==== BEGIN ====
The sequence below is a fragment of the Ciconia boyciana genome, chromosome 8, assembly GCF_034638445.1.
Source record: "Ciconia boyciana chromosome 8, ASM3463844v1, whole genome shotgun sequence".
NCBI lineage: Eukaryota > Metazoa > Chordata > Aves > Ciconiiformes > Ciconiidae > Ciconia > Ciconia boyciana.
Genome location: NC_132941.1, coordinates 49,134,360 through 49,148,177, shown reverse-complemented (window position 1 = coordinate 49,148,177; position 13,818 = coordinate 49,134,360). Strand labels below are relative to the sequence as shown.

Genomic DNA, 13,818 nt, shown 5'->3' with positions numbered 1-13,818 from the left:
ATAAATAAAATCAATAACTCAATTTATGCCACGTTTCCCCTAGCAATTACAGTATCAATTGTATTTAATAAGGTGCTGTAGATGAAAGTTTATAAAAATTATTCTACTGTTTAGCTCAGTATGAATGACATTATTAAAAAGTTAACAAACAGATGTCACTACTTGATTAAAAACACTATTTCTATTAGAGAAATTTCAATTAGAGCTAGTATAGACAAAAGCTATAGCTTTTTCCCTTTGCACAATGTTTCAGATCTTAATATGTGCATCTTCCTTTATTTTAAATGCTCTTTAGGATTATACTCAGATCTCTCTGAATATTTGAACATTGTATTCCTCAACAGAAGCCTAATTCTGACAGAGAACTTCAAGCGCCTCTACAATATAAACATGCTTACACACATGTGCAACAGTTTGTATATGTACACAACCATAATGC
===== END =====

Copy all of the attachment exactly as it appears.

The sequence below is a fragment of the Ciconia boyciana genome, chromosome 8, assembly GCF_034638445.1.
Source record: "Ciconia boyciana chromosome 8, ASM3463844v1, whole genome shotgun sequence".
NCBI lineage: Eukaryota > Metazoa > Chordata > Aves > Ciconiiformes > Ciconiidae > Ciconia > Ciconia boyciana.
Genome location: NC_132941.1, coordinates 49,134,360 through 49,148,177, shown reverse-complemented (window position 1 = coordinate 49,148,177; position 13,818 = coordinate 49,134,360). Strand labels below are relative to the sequence as shown.

Genomic DNA, 13,818 nt, shown 5'->3' with positions numbered 1-13,818 from the left:
ATAAATAAAATCAATAACTCAATTTATGCCACGTTTCCCCTAGCAATTACAGTATCAATTGTATTTAATAAGGTGCTGTAGATGAAAGTTTATAAAAATTATTCTACTGTTTAGCTCAGTATGAATGACATTATTAAAAAGTTAACAAACAGATGTCACTACTTGATTAAAAACACTATTTCTATTAGAGAAATTTCAATTAGAGCTAGTATAGACAAAAGCTATAGCTTTTTCCCTTTGCACAATGTTTCAGATCTTAATATGTGCATCTTCCTTTATTTTAAATGCTCTTTAGGATTATACTCAGATCTCTCTGAATATTTGAACATTGTATTCCTCAACAGAAGCCTAATTCTGACAGAGAACTTCAAGCGCCTCTACAATATAAACATGCTTACACACATGTGCAACAGTTTGTATATGTACACAACCATAATGC